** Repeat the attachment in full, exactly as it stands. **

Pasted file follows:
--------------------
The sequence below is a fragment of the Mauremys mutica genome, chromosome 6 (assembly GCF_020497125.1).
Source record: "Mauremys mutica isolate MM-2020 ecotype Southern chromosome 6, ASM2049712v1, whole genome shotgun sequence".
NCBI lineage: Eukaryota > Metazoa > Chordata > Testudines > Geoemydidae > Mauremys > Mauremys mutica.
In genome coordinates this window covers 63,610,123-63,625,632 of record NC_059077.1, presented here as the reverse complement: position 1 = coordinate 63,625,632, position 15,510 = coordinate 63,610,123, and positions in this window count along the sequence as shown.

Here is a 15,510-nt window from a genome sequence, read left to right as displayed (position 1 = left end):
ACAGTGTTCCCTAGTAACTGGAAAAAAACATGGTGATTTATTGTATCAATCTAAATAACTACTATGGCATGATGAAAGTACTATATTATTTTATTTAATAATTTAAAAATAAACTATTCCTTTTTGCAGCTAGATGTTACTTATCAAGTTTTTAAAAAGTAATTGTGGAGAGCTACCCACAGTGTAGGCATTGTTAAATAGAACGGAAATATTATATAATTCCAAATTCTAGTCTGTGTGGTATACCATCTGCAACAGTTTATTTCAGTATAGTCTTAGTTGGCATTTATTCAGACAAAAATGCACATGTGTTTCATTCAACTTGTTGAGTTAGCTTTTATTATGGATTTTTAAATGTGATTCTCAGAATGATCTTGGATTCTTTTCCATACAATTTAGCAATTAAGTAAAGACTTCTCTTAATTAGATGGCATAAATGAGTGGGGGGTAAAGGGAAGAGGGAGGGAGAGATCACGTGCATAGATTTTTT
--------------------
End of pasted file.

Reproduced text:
The sequence below is a fragment of the Mauremys mutica genome, chromosome 6 (assembly GCF_020497125.1).
Source record: "Mauremys mutica isolate MM-2020 ecotype Southern chromosome 6, ASM2049712v1, whole genome shotgun sequence".
NCBI lineage: Eukaryota > Metazoa > Chordata > Testudines > Geoemydidae > Mauremys > Mauremys mutica.
In genome coordinates this window covers 63,610,123-63,625,632 of record NC_059077.1, presented here as the reverse complement: position 1 = coordinate 63,625,632, position 15,510 = coordinate 63,610,123, and positions in this window count along the sequence as shown.

Here is a 15,510-nt window from a genome sequence, read left to right as displayed (position 1 = left end):
ACAGTGTTCCCTAGTAACTGGAAAAAAACATGGTGATTTATTGTATCAATCTAAATAACTACTATGGCATGATGAAAGTACTATATTATTTTATTTAATAATTTAAAAATAAACTATTCCTTTTTGCAGCTAGATGTTACTTATCAAGTTTTTAAAAAGTAATTGTGGAGAGCTACCCACAGTGTAGGCATTGTTAAATAGAACGGAAATATTATATAATTCCAAATTCTAGTCTGTGTGGTATACCATCTGCAACAGTTTATTTCAGTATAGTCTTAGTTGGCATTTATTCAGACAAAAATGCACATGTGTTTCATTCAACTTGTTGAGTTAGCTTTTATTATGGATTTTTAAATGTGATTCTCAGAATGATCTTGGATTCTTTTCCATACAATTTAGCAATTAAGTAAAGACTTCTCTTAATTAGATGGCATAAATGAGTGGGGGGTAAAGGGAAGAGGGAGGGAGAGATCACGTGCATAGATTTTTT